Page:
What? I have to wait until when?
Continuing on my Sherlock Holmes ramblings … Please be aware that there will be spoilers for CBS’ Elementary and the BBC’s Sherlock below ….
As stated in the previous post, Holmes, Watson and I go way back. Watching Elementary on CBS rekindled that friendship.
Disclaimer: The opinions herein are completely subjective. I decided to take a look at the recent round of modern Holmeses (not sure what the plural should be – Holmesi?) on t.v.(Elementary and Sherlock) and just for my own fun, critique what works or doesn’t work for me. Truth be told, I started with a strong bias as I am thoroughly smitten with Jonny Lee Miller’s Holmes.
So, being familiar with Elementary, I set about watching the BBC Sherlock series. I did so reluctantly. I had formed an adverse opinion without watching the program mainly because of the lead actor. I had been aware of Benedict Cumberbatch’s Sherlock for quite some time but just the look of Mr. Cumberbatch had put me off watching the series. He does not fit my image of Holmes.* As I’ve stated many times, I’m shallow. I finally sat myself down to watch episode 1, season 1 of Sherlock on Netflix.*
The opening with Watson was a great way to ease into the show. I was taken in by Martin Freeman’s Watson. He has the look of Everyman and the sincerity of his Watson won me over. My first impression of BC’s Holmes was not as favorable. He looked too pale, too thin, too young and a bit effeminate in my estimation. But I watched the whole episode mainly because of Watson and Mycroft. I wanted to see more of them. The Mycroft character was a surprise. I wanted to see how the Watson and Mycroft characters interacted with the over the top character of Holmes. I enjoyed the detail of Dr. Watson’s military service in the current war in Afghanistan — the literary Watson having served in the Second Anglo-Afghan War. This John Watson comes in fully formed – we immediately understand who he is, the military medical background and his problems adjusting to civilian life, something not uncommon in this age on both sides of the Atlantic. He is quiet, patient, responsible, just the man you’d want as a companion on an adventure and a wonderful counterpoint to the manic Holmes.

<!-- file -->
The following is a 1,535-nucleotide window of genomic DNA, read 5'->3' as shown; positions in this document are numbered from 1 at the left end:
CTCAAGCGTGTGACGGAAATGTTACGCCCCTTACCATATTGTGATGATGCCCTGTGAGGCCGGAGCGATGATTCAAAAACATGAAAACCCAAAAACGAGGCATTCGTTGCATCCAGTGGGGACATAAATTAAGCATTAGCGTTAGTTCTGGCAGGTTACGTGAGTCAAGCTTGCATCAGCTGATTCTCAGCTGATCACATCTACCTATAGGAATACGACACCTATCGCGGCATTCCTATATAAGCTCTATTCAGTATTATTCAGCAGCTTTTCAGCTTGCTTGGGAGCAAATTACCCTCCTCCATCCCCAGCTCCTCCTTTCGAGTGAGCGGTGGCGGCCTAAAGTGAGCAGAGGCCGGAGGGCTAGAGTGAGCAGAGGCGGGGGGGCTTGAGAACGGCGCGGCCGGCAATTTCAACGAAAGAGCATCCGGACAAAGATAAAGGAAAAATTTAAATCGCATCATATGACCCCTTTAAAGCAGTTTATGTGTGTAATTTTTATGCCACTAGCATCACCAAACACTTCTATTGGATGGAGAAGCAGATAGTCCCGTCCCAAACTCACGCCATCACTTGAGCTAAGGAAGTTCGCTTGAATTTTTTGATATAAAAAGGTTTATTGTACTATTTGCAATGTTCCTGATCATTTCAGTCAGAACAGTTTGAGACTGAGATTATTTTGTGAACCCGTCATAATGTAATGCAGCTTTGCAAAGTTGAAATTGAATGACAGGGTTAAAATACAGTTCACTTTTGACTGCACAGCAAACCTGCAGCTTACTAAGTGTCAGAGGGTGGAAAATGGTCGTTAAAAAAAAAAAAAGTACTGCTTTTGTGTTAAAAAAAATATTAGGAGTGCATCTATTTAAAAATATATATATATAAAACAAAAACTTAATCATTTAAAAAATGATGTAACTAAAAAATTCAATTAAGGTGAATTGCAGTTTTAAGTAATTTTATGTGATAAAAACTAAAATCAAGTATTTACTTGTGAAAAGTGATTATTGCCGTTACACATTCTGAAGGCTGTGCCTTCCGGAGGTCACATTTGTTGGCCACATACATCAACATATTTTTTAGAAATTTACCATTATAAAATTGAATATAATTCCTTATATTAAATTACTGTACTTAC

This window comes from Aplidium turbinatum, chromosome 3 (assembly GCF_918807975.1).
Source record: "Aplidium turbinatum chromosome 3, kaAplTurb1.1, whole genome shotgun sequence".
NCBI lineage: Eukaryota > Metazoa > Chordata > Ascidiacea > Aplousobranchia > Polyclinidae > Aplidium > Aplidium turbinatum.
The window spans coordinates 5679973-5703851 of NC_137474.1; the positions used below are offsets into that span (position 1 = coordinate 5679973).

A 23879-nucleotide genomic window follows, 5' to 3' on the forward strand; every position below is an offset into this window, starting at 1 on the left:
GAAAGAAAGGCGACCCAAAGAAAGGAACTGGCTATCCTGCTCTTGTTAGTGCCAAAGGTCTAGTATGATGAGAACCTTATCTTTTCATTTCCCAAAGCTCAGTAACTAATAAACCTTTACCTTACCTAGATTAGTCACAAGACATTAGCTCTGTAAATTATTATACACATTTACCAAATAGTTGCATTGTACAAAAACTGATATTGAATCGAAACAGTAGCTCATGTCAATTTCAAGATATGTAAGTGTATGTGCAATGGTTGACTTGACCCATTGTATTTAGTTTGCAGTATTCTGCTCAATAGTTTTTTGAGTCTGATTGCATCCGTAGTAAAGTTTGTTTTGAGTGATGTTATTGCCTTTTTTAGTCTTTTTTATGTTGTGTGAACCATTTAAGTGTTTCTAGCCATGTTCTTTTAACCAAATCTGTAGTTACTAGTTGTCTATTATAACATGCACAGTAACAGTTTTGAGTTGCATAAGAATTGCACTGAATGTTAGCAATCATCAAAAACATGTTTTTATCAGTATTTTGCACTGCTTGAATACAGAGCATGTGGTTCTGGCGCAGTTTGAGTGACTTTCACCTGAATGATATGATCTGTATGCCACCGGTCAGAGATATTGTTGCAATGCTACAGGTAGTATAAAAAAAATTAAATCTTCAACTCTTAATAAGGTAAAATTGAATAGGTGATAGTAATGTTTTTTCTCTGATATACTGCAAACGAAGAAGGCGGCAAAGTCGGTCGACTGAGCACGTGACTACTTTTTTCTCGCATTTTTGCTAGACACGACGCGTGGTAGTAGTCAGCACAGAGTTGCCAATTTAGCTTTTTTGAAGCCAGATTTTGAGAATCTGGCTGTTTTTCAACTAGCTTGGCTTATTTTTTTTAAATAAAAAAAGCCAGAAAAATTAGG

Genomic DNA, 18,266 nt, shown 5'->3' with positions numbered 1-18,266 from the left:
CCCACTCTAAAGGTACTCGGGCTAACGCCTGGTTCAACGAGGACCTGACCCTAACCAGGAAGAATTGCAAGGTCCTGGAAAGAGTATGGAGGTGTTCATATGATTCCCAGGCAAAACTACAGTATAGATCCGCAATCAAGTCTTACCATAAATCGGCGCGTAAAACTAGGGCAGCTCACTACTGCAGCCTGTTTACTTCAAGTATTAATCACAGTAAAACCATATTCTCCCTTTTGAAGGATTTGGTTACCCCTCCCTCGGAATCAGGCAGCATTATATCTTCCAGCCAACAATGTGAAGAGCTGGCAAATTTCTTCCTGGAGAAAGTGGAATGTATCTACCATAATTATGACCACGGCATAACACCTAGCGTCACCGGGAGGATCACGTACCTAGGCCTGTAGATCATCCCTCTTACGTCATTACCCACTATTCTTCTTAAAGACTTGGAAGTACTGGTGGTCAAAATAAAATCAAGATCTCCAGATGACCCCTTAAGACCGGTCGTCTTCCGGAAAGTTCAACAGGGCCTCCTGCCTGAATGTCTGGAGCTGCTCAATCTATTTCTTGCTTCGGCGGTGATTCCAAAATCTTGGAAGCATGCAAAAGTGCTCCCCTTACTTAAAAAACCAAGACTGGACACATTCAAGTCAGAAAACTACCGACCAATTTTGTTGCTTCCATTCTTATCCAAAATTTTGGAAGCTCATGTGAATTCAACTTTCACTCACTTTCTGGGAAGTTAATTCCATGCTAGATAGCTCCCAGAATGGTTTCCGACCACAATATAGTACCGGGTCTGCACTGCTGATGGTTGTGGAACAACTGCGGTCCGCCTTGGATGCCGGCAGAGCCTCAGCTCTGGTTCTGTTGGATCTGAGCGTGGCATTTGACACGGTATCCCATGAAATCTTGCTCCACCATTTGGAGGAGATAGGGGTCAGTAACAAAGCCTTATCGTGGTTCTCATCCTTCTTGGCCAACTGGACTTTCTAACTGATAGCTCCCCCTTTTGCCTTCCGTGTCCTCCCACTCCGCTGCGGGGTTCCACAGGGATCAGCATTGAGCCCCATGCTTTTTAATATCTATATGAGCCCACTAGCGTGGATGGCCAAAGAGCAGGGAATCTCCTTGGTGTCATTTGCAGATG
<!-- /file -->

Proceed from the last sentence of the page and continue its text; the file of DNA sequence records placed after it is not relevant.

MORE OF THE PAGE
BC’s Holmes comes across at first as a gifted petulant adolescent – boorish to the point of having no charm. I still wasn’t convinced nor did I strongly connect with Holmes but I soldiered on through the three episodes of season 1. They got better as they went along but what sold me on watching season two? Moriarty! What a great performance by Andrew Scott! Funny and creepy at the same time, completely believable as the arch-nemisis. Had me busting out laughing one moment and cringing the next. Season two was better than one in my opinion. Cumberbatch seems to have mellowed Holmes’ manias. His Holmes’ character is a study of a man who suffers from bipolar disorder to a certain extent but you begin to see that there is a feeling human being in there among the Asperger-liker quirks. And so I came to the end of season two shouting – what! I have to wait until when to see the next episode!!
What I don’t care for in the BBC series is the use of graphics and words to try to interpret what Holmes is seeing or thinking. We don’t need that. It’s distracting and the actors are good enough to suggest all that through their craft. I also thought some of the story plots contorted themselves in order to put a new spin on the literary plots. In the Hound of Baskerville story I fully expected to see Scully and Mulder emerging from the mist wielding their flashlights. The whole H.O.U.N.D. thing was a bit silly. What really worked in the episode was the Watson Holmes interaction.
Interestingly enough, what caught my imagination as a child – the solving of cases through sheer observation and intelligence is not what intrigues me as an adult. I still love the puzzle solving but I am much more interested in the characters themselves and their interactions and motivations.
I’ve rambled something fierce, I’ll try to be more coherent in the next post on Elementary.
*Before you bring it up, yes, Robert Downey, Jr.’s Holmes does not really fit into my Holmesian stereotype either but I made allowances for him because he is attractive, funny and charming and Guy Ritchies’ Holmes movies are at their heart comedies which gives them more latitude.
*By the way, I have also been slowly won over by the convenient charms of Netflix, but more on that some other time.